By Chris Lane
By Jeff Balke
By Aaron Reiss
By Angelica Leicht
By Dianna Wray
By Aaron Reiss
By Camilo Smith
By Craig Malisow
One mind: If only society could come together like some massive Voltron and use a singular subjective conscience to sort through the wasteland that is "art" so we could sit back and throw around our own pointless critiques of art with self-satisfaction.
Online readers comment on "La Bête Noire du Cepage Noir," Eating...Our Words blog, by Katharine Shilcutt, March 26:
Move on: Is Houston not a boutique kind of town? Sad as the closing is of Cepage Noir, let's not forget — business is a risk. Most of them fail eventually, small or big. You find your niche, and you cultivate it. And if that niche cannot support your existence, then it's time to stop. Heck, it happened to Circuit City.
The problem is the definition of success. How is a boutique considered successful? At one point, Starbucks was a boutique operation in Seattle — many would consider its ubiquity now as a failure in its original mission. All told, I understand it's just the mourning in losing one more small elite (used politely) haven for culinary culture in Houston. But we move on, and we celebrate those that we have.
Comfort factor: One of the biggest issues that you hit on was the comfort factor. When I first got into wine and beer, I went to someplace where I wouldn't feel out of place (yes, Spec's) or intimidated by either the customers' or employees' knowledge. As I dipped my feet further into the world of wine and beer, I felt more comfortable putting myself out there and going to the obscure wine shops and beer pubs and discussing and buying the more boutique-style wines and beers. I think maybe that's where Cepage missed the mark — creating an atmosphere where even the novice wine person would feel comfortable.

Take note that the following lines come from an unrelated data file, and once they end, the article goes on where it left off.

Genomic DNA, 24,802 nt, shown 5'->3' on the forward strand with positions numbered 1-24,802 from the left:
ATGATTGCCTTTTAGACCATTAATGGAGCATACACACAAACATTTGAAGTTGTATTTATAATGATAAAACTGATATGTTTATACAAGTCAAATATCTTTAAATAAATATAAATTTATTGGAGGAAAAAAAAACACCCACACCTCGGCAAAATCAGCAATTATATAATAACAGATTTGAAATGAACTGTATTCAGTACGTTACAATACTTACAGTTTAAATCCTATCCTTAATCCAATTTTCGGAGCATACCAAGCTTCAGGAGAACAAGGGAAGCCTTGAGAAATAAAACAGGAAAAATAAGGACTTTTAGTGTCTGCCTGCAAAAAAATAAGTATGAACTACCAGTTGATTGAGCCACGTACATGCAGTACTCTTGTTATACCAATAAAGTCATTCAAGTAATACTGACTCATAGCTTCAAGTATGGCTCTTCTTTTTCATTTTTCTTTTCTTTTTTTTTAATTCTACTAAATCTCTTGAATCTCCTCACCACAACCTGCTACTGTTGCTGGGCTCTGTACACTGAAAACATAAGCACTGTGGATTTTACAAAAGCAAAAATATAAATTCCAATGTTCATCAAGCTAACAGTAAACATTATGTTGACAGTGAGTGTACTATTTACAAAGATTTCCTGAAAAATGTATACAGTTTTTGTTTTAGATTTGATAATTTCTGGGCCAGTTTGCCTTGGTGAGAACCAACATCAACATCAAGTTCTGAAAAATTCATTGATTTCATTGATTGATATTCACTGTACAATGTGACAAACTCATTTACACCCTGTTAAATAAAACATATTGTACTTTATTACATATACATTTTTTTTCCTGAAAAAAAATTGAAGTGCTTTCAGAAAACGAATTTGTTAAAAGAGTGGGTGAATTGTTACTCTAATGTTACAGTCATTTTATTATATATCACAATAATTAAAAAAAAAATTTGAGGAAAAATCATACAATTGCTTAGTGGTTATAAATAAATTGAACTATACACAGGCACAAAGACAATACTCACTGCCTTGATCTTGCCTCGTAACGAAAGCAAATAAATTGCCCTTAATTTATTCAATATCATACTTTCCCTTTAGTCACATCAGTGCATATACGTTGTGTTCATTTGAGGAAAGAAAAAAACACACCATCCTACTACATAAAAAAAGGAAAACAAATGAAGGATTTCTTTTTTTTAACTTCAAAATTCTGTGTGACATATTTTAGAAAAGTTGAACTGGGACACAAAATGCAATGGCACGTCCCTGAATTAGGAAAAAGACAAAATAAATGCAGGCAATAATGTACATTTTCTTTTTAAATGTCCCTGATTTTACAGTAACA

Houston Press staffer honored for investigative reporting
Chris Vogel, staff writer for the Houston Press, has been named a finalist in the national Investigative Reporters and Editors annual competition.
Vogel received recognition for his investigative story "Prison Cover-up" [March 6, 2008] in the Local Circulation Weeklies category. Vogel revealed that, contrary to first reports, prisoners at the federal prison in Beaumont were not evacuated as Hurricane Rita converged upon the Texas coast. His investigation also discovered that even though subsequent accounts from prison officials confirmed the inmates had not been evacuated, the picture painted of everything being fine there in the hurricane's aftermath was far from the actual medieval conditions experienced by the prisoners.